## ISL Colloquium: Reinforcement Learning without Reinforcement

Reinforcement Learning (RL) is concerned with solving sequential decision-making problems in the presence of uncertainty. RL is really about two problems together. The first is the 'Bellman problem': Finding the optimal policy given the model, which may involve large state spaces. Various approximate dynamic programming and RL schemes have been developed, but either there are no guarantees, or not universal, or rather slow. In fact, most RL algorithms have become synonymous with stochastic approximation (SA) schemes that are known to be rather slow. This is an even more difficult problem for MDPs with continuous state (and action) spaces. We present a class of non-SA algorithms for reinforcement learning in continuous state space MDP problems based on 'empirical' ideas, which are simple, effective and yet universal with probabilistic guarantees. The idea involves randomized Kernel-based function fitting combined with 'empirical' updates. The key is the first known "probabilistic contraction analysis" method we have developed for analysis of fairly general stochastic iterative algorithms, wherein we show convergence to a probabilistic fixed point of a sequence of random operators via a stochastic dominance argument.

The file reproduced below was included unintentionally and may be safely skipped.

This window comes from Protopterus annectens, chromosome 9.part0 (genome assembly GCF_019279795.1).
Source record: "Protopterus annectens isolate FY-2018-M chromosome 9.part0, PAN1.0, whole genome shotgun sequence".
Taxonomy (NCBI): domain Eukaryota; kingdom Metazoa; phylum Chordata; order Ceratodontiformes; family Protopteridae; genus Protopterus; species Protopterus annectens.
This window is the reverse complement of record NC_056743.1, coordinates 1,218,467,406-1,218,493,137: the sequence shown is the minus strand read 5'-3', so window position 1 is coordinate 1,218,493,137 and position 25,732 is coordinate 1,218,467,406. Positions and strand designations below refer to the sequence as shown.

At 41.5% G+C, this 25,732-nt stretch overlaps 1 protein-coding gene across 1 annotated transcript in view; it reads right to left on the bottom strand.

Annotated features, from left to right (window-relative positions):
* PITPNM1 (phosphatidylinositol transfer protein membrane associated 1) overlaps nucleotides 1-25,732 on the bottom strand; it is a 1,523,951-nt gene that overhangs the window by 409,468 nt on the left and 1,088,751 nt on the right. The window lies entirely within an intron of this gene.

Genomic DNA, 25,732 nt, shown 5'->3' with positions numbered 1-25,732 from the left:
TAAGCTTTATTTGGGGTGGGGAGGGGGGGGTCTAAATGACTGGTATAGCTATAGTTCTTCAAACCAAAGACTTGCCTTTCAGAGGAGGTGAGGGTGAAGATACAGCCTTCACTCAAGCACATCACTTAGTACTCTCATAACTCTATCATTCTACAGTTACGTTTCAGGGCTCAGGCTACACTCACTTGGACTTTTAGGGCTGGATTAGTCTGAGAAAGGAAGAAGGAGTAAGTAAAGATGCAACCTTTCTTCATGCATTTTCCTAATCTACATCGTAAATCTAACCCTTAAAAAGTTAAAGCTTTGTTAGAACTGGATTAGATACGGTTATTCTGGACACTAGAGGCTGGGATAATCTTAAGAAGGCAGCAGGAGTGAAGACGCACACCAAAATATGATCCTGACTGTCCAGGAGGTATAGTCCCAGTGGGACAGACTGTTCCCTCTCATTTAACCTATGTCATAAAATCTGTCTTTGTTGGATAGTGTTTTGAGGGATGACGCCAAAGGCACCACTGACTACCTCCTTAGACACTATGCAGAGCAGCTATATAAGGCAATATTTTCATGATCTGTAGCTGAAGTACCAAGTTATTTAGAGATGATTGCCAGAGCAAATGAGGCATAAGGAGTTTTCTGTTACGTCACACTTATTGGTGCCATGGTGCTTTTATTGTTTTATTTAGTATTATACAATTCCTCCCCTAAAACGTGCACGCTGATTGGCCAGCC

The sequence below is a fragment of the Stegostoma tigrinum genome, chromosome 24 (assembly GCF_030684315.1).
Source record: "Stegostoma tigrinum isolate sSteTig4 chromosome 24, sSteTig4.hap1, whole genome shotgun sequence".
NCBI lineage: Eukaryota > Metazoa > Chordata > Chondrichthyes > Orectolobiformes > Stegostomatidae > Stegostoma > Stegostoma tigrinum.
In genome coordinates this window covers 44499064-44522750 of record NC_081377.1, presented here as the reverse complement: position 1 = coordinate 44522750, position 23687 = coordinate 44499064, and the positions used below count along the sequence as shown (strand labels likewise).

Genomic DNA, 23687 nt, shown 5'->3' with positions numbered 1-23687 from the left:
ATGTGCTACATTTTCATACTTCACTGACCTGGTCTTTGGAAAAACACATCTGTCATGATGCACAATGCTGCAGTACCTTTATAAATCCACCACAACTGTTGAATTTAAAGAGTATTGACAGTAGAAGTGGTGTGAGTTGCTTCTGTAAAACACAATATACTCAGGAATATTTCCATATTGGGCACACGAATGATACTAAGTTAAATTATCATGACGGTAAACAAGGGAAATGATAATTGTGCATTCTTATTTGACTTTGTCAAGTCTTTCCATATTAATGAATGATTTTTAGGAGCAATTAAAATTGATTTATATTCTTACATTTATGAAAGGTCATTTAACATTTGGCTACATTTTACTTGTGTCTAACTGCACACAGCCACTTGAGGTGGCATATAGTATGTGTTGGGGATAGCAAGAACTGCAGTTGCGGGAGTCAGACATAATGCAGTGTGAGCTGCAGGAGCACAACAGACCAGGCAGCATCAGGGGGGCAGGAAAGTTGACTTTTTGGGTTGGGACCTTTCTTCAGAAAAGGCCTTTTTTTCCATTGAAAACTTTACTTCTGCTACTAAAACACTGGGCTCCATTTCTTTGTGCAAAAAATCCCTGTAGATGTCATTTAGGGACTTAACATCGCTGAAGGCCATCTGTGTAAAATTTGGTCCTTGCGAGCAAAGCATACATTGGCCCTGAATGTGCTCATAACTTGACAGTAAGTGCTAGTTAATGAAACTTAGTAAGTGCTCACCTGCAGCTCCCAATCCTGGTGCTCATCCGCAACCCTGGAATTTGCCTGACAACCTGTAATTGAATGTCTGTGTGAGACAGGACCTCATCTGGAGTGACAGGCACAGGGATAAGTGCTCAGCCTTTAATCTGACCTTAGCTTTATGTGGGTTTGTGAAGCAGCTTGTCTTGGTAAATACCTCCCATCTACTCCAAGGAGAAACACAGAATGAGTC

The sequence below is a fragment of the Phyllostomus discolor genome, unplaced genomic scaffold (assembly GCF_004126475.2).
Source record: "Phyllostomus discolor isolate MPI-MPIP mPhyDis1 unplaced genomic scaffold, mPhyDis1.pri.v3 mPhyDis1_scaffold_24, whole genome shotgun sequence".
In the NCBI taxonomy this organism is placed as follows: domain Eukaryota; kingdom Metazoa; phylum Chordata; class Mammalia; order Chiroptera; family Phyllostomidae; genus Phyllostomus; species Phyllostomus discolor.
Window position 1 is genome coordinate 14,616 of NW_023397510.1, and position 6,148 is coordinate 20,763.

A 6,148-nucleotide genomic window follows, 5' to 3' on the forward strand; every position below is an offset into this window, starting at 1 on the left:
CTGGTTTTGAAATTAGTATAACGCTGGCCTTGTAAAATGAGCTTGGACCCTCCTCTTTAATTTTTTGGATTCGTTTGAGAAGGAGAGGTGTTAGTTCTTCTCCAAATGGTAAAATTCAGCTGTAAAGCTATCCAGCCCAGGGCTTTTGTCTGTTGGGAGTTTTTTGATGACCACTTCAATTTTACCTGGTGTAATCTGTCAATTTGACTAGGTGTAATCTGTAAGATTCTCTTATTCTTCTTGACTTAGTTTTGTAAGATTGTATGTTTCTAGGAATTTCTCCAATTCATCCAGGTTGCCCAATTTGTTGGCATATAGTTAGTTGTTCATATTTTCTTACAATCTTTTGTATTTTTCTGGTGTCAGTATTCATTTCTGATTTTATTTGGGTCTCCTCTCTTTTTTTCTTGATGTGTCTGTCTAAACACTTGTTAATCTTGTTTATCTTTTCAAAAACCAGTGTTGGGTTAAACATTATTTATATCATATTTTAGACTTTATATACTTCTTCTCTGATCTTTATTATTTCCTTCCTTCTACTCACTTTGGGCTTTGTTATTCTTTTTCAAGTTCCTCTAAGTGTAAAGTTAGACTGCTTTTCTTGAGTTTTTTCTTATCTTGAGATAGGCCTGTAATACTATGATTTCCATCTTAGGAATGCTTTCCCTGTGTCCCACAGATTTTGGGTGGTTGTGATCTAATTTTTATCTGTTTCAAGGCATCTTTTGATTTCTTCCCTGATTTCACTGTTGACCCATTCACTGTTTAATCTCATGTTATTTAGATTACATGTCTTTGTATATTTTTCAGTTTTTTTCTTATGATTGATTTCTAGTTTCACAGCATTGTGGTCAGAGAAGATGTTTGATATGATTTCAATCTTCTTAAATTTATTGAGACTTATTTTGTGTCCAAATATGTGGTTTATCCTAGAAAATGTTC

The second RL problem is the 'online learning (or the Lai-Robbins) problem' when the model itself is unknown. We propose a simple posterior sampling-based regret-minimization reinforcement learning algorithm for MDPs. It achieves O(sqrt{T})-regret which is order-optimal. It not only optimally manages the "exploration versus exploitation tradeoff" but also obviates the need for expensive computation for exploration. The algorithm differs from classical adaptive control in its focus on non-asymptotic regret optimality as opposed to asymptotic stability. This seems to resolve a long standing open problem in Reinforcement Learning.